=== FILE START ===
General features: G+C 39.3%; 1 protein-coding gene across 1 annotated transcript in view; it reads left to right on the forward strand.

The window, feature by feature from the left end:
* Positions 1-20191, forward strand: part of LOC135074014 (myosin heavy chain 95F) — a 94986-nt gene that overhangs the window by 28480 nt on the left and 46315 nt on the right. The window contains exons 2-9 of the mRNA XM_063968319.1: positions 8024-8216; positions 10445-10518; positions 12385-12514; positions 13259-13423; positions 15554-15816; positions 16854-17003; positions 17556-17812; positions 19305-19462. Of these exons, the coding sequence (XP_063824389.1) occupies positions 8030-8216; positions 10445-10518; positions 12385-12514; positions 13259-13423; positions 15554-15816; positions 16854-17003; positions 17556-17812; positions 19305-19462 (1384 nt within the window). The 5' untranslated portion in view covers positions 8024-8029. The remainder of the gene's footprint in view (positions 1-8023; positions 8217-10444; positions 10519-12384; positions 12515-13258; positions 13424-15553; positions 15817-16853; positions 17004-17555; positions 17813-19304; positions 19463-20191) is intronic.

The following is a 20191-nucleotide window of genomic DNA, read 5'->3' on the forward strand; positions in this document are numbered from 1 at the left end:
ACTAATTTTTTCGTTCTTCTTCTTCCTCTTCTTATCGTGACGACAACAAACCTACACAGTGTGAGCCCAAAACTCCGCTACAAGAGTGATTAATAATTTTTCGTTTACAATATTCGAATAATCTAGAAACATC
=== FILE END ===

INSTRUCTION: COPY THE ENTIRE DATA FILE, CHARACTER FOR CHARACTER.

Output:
General features: G+C 39.3%; 1 protein-coding gene across 1 annotated transcript in view; it reads left to right on the forward strand.

The window, feature by feature from the left end:
* Positions 1-20191, forward strand: part of LOC135074014 (myosin heavy chain 95F) — a 94986-nt gene that overhangs the window by 28480 nt on the left and 46315 nt on the right. The window contains exons 2-9 of the mRNA XM_063968319.1: positions 8024-8216; positions 10445-10518; positions 12385-12514; positions 13259-13423; positions 15554-15816; positions 16854-17003; positions 17556-17812; positions 19305-19462. Of these exons, the coding sequence (XP_063824389.1) occupies positions 8030-8216; positions 10445-10518; positions 12385-12514; positions 13259-13423; positions 15554-15816; positions 16854-17003; positions 17556-17812; positions 19305-19462 (1384 nt within the window). The 5' untranslated portion in view covers positions 8024-8029. The remainder of the gene's footprint in view (positions 1-8023; positions 8217-10444; positions 10519-12384; positions 12515-13258; positions 13424-15553; positions 15817-16853; positions 17004-17555; positions 17813-19304; positions 19463-20191) is intronic.

The following is a 20191-nucleotide window of genomic DNA, read 5'->3' on the forward strand; positions in this document are numbered from 1 at the left end:
ACTAATTTTTTCGTTCTTCTTCTTCCTCTTCTTATCGTGACGACAACAAACCTACACAGTGTGAGCCCAAAACTCCGCTACAAGAGTGATTAATAATTTTTCGTTTACAATATTCGAATAATCTAGAAACATC